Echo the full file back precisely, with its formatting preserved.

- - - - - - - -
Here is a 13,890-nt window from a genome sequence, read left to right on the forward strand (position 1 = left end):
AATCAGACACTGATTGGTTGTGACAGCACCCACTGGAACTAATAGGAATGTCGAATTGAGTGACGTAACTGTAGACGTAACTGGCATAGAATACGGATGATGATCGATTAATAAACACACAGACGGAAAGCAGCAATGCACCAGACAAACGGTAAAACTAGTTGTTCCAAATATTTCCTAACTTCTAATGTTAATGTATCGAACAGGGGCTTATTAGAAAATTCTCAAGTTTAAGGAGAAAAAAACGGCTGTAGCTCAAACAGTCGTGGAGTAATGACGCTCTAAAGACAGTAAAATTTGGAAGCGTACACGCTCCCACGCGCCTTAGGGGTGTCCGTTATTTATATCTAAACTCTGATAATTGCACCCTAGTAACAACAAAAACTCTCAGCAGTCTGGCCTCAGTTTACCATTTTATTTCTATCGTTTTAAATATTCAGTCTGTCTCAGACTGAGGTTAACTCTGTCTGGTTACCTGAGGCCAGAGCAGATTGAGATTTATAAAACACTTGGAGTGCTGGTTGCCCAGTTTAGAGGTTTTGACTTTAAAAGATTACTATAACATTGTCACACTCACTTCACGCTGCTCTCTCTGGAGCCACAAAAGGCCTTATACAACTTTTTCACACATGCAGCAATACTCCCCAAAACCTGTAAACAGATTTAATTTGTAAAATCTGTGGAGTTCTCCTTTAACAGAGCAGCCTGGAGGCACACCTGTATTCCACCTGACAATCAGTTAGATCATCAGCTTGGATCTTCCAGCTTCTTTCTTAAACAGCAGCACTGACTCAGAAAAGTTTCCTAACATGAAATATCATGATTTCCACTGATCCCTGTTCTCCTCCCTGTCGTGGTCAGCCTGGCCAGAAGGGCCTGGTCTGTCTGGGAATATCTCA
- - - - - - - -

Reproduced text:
Here is a 13,890-nt window from a genome sequence, read left to right on the forward strand (position 1 = left end):
AATCAGACACTGATTGGTTGTGACAGCACCCACTGGAACTAATAGGAATGTCGAATTGAGTGACGTAACTGTAGACGTAACTGGCATAGAATACGGATGATGATCGATTAATAAACACACAGACGGAAAGCAGCAATGCACCAGACAAACGGTAAAACTAGTTGTTCCAAATATTTCCTAACTTCTAATGTTAATGTATCGAACAGGGGCTTATTAGAAAATTCTCAAGTTTAAGGAGAAAAAAACGGCTGTAGCTCAAACAGTCGTGGAGTAATGACGCTCTAAAGACAGTAAAATTTGGAAGCGTACACGCTCCCACGCGCCTTAGGGGTGTCCGTTATTTATATCTAAACTCTGATAATTGCACCCTAGTAACAACAAAAACTCTCAGCAGTCTGGCCTCAGTTTACCATTTTATTTCTATCGTTTTAAATATTCAGTCTGTCTCAGACTGAGGTTAACTCTGTCTGGTTACCTGAGGCCAGAGCAGATTGAGATTTATAAAACACTTGGAGTGCTGGTTGCCCAGTTTAGAGGTTTTGACTTTAAAAGATTACTATAACATTGTCACACTCACTTCACGCTGCTCTCTCTGGAGCCACAAAAGGCCTTATACAACTTTTTCACACATGCAGCAATACTCCCCAAAACCTGTAAACAGATTTAATTTGTAAAATCTGTGGAGTTCTCCTTTAACAGAGCAGCCTGGAGGCACACCTGTATTCCACCTGACAATCAGTTAGATCATCAGCTTGGATCTTCCAGCTTCTTTCTTAAACAGCAGCACTGACTCAGAAAAGTTTCCTAACATGAAATATCATGATTTCCACTGATCCCTGTTCTCCTCCCTGTCGTGGTCAGCCTGGCCAGAAGGGCCTGGTCTGTCTGGGAATATCTCA